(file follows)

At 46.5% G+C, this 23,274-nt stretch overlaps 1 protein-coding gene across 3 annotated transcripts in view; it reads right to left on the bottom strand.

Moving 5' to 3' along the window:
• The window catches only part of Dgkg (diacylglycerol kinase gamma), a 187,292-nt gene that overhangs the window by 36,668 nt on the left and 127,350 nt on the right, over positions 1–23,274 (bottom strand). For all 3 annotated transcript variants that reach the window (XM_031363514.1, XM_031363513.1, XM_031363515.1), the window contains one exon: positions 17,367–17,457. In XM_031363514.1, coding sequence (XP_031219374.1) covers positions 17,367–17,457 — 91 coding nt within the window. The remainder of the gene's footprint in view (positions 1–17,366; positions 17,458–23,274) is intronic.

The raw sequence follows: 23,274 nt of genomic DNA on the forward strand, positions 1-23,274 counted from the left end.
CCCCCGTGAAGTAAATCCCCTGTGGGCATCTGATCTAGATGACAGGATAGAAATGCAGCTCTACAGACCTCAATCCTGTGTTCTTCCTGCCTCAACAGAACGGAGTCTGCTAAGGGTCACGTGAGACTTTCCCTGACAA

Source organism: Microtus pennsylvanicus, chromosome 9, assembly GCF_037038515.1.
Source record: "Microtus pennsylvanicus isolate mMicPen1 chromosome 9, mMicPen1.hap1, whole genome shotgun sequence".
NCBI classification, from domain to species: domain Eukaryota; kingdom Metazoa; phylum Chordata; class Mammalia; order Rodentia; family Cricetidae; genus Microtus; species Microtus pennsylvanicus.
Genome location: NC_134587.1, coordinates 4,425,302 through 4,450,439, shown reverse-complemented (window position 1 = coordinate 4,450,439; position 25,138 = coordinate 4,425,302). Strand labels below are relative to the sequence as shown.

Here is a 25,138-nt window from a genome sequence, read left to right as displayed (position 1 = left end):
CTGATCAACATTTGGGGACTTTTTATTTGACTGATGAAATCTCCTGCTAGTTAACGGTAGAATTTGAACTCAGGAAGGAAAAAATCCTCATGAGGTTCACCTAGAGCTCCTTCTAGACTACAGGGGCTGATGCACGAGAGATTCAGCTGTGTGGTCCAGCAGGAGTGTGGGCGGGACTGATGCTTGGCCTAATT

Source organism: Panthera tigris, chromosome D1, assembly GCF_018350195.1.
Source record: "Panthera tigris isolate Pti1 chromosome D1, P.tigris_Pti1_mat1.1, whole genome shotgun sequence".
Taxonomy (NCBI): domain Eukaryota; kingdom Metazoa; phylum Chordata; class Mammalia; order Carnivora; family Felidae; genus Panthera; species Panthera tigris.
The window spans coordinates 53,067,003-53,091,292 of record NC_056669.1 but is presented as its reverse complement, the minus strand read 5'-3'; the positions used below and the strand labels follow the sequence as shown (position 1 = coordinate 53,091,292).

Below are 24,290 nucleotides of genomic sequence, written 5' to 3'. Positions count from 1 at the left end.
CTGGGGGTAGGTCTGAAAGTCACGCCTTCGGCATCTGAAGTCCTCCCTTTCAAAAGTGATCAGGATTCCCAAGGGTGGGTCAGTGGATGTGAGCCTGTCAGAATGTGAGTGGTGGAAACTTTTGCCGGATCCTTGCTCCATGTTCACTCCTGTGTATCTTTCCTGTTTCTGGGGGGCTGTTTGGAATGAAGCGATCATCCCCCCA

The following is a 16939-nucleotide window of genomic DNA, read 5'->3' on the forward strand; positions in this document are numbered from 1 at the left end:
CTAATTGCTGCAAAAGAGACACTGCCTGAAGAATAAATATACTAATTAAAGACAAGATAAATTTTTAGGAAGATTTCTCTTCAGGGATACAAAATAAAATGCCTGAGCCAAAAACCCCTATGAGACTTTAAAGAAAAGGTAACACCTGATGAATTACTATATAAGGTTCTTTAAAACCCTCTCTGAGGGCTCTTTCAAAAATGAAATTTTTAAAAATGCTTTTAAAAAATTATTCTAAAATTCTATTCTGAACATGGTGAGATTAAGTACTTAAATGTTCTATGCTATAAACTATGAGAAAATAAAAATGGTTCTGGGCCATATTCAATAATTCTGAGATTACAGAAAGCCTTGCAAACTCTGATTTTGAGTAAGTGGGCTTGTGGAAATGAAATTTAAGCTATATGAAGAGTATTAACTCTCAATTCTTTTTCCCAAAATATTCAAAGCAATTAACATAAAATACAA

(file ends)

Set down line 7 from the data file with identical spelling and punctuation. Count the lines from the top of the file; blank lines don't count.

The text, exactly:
Source record: "Microtus pennsylvanicus isolate mMicPen1 chromosome 9, mMicPen1.hap1, whole genome shotgun sequence".